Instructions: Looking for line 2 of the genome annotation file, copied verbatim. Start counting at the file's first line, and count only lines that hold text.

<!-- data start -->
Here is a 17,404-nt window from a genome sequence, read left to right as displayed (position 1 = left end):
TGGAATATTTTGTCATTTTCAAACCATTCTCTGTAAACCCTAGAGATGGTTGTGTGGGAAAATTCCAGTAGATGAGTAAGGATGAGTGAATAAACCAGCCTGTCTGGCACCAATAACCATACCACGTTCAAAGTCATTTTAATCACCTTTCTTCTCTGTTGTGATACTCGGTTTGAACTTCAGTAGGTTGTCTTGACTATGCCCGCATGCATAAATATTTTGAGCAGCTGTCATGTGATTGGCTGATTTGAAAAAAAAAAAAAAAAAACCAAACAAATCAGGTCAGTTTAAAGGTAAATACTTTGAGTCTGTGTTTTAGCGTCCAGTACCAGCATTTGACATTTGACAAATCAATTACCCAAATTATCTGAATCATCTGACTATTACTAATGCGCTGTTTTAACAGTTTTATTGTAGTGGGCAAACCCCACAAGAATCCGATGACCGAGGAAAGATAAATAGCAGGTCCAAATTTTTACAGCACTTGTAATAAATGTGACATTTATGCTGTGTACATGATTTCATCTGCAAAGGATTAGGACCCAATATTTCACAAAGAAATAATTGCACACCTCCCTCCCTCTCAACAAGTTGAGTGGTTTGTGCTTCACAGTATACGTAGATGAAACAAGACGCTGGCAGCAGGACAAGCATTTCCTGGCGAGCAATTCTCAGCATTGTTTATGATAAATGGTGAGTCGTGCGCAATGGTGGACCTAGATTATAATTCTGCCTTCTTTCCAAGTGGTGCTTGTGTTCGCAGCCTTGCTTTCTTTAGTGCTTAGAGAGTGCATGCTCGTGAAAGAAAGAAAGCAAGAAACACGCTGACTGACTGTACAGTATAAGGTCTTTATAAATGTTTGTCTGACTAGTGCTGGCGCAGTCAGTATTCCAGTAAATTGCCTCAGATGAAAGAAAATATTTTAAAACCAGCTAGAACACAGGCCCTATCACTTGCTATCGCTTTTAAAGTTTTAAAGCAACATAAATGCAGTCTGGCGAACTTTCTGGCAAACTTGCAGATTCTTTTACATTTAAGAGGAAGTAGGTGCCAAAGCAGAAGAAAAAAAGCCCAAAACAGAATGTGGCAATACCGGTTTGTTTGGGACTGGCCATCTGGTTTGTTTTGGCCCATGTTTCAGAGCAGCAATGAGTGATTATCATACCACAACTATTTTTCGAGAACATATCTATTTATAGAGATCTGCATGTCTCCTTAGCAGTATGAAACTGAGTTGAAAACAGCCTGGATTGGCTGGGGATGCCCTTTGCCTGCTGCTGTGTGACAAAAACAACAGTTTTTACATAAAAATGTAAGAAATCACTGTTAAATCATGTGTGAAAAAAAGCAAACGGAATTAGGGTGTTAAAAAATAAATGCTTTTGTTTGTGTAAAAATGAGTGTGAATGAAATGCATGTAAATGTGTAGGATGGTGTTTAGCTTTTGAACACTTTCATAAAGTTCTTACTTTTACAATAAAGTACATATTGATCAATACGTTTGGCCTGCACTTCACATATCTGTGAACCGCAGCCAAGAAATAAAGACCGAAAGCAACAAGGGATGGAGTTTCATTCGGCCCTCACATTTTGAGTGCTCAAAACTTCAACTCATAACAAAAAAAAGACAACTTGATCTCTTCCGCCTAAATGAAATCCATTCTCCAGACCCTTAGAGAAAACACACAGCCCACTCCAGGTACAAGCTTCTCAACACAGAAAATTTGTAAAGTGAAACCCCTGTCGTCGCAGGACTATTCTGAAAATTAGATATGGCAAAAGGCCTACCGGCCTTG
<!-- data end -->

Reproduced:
TGGAATATTTTGTCATTTTCAAACCATTCTCTGTAAACCCTAGAGATGGTTGTGTGGGAAAATTCCAGTAGATGAGTAAGGATGAGTGAATAAACCAGCCTGTCTGGCACCAATAACCATACCACGTTCAAAGTCATTTTAATCACCTTTCTTCTCTGTTGTGATACTCGGTTTGAACTTCAGTAGGTTGTCTTGACTATGCCCGCATGCATAAATATTTTGAGCAGCTGTCATGTGATTGGCTGATTTGAAAAAAAAAAAAAAAAAACCAAACAAATCAGGTCAGTTTAAAGGTAAATACTTTGAGTCTGTGTTTTAGCGTCCAGTACCAGCATTTGACATTTGACAAATCAATTACCCAAATTATCTGAATCATCTGACTATTACTAATGCGCTGTTTTAACAGTTTTATTGTAGTGGGCAAACCCCACAAGAATCCGATGACCGAGGAAAGATAAATAGCAGGTCCAAATTTTTACAGCACTTGTAATAAATGTGACATTTATGCTGTGTACATGATTTCATCTGCAAAGGATTAGGACCCAATATTTCACAAAGAAATAATTGCACACCTCCCTCCCTCTCAACAAGTTGAGTGGTTTGTGCTTCACAGTATACGTAGATGAAACAAGACGCTGGCAGCAGGACAAGCATTTCCTGGCGAGCAATTCTCAGCATTGTTTATGATAAATGGTGAGTCGTGCGCAATGGTGGACCTAGATTATAATTCTGCCTTCTTTCCAAGTGGTGCTTGTGTTCGCAGCCTTGCTTTCTTTAGTGCTTAGAGAGTGCATGCTCGTGAAAGAAAGAAAGCAAGAAACACGCTGACTGACTGTACAGTATAAGGTCTTTATAAATGTTTGTCTGACTAGTGCTGGCGCAGTCAGTATTCCAGTAAATTGCCTCAGATGAAAGAAAATATTTTAAAACCAGCTAGAACACAGGCCCTATCACTTGCTATCGCTTTTAAAGTTTTAAAGCAACATAAATGCAGTCTGGCGAACTTTCTGGCAAACTTGCAGATTCTTTTACATTTAAGAGGAAGTAGGTGCCAAAGCAGAAGAAAAAAAGCCCAAAACAGAATGTGGCAATACCGGTTTGTTTGGGACTGGCCATCTGGTTTGTTTTGGCCCATGTTTCAGAGCAGCAATGAGTGATTATCATACCACAACTATTTTTCGAGAACATATCTATTTATAGAGATCTGCATGTCTCCTTAGCAGTATGAAACTGAGTTGAAAACAGCCTGGATTGGCTGGGGATGCCCTTTGCCTGCTGCTGTGTGACAAAAACAACAGTTTTTACATAAAAATGTAAGAAATCACTGTTAAATCATGTGTGAAAAAAAGCAAACGGAATTAGGGTGTTAAAAAATAAATGCTTTTGTTTGTGTAAAAATGAGTGTGAATGAAATGCATGTAAATGTGTAGGATGGTGTTTAGCTTTTGAACACTTTCATAAAGTTCTTACTTTTACAATAAAGTACATATTGATCAATACGTTTGGCCTGCACTTCACATATCTGTGAACCGCAGCCAAGAAATAAAGACCGAAAGCAACAAGGGATGGAGTTTCATTCGGCCCTCACATTTTGAGTGCTCAAAACTTCAACTCATAACAAAAAAAAGACAACTTGATCTCTTCCGCCTAAATGAAATCCATTCTCCAGACCCTTAGAGAAAACACACAGCCCACTCCAGGTACAAGCTTCTCAACACAGAAAATTTGTAAAGTGAAACCCCTGTCGTCGCAGGACTATTCTGAAAATTAGATATGGCAAAAGGCCTACCGGCCTTG